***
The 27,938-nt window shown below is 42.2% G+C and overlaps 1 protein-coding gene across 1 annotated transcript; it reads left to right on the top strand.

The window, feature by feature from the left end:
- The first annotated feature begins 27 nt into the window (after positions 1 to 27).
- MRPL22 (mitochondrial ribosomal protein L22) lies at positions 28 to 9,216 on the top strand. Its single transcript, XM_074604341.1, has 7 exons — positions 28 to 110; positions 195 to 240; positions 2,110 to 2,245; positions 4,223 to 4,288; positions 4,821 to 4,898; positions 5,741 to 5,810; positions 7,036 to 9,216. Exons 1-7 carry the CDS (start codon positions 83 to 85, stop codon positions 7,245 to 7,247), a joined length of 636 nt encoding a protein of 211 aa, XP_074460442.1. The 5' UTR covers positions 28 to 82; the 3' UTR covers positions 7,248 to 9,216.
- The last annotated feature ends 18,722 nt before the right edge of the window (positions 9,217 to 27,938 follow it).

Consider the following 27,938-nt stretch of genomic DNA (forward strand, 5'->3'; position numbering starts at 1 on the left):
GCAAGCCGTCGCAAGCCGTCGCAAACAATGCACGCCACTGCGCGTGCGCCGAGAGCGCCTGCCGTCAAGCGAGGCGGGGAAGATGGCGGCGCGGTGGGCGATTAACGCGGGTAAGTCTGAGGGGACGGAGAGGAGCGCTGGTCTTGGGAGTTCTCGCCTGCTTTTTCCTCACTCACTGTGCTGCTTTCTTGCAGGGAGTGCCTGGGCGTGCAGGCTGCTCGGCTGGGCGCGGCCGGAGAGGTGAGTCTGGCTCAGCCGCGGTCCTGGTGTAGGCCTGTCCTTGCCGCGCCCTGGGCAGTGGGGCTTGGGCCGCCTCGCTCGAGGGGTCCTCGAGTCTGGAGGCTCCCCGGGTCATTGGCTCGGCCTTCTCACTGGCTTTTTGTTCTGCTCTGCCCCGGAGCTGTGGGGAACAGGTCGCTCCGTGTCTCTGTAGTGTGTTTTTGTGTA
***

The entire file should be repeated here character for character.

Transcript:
The 27,938-nt window shown below is 42.2% G+C and overlaps 1 protein-coding gene across 1 annotated transcript; it reads left to right on the top strand.

The window, feature by feature from the left end:
- The first annotated feature begins 27 nt into the window (after positions 1 to 27).
- MRPL22 (mitochondrial ribosomal protein L22) lies at positions 28 to 9,216 on the top strand. Its single transcript, XM_074604341.1, has 7 exons — positions 28 to 110; positions 195 to 240; positions 2,110 to 2,245; positions 4,223 to 4,288; positions 4,821 to 4,898; positions 5,741 to 5,810; positions 7,036 to 9,216. Exons 1-7 carry the CDS (start codon positions 83 to 85, stop codon positions 7,245 to 7,247), a joined length of 636 nt encoding a protein of 211 aa, XP_074460442.1. The 5' UTR covers positions 28 to 82; the 3' UTR covers positions 7,248 to 9,216.
- The last annotated feature ends 18,722 nt before the right edge of the window (positions 9,217 to 27,938 follow it).

Consider the following 27,938-nt stretch of genomic DNA (forward strand, 5'->3'; position numbering starts at 1 on the left):
GCAAGCCGTCGCAAGCCGTCGCAAACAATGCACGCCACTGCGCGTGCGCCGAGAGCGCCTGCCGTCAAGCGAGGCGGGGAAGATGGCGGCGCGGTGGGCGATTAACGCGGGTAAGTCTGAGGGGACGGAGAGGAGCGCTGGTCTTGGGAGTTCTCGCCTGCTTTTTCCTCACTCACTGTGCTGCTTTCTTGCAGGGAGTGCCTGGGCGTGCAGGCTGCTCGGCTGGGCGCGGCCGGAGAGGTGAGTCTGGCTCAGCCGCGGTCCTGGTGTAGGCCTGTCCTTGCCGCGCCCTGGGCAGTGGGGCTTGGGCCGCCTCGCTCGAGGGGTCCTCGAGTCTGGAGGCTCCCCGGGTCATTGGCTCGGCCTTCTCACTGGCTTTTTGTTCTGCTCTGCCCCGGAGCTGTGGGGAACAGGTCGCTCCGTGTCTCTGTAGTGTGTTTTTGTGTA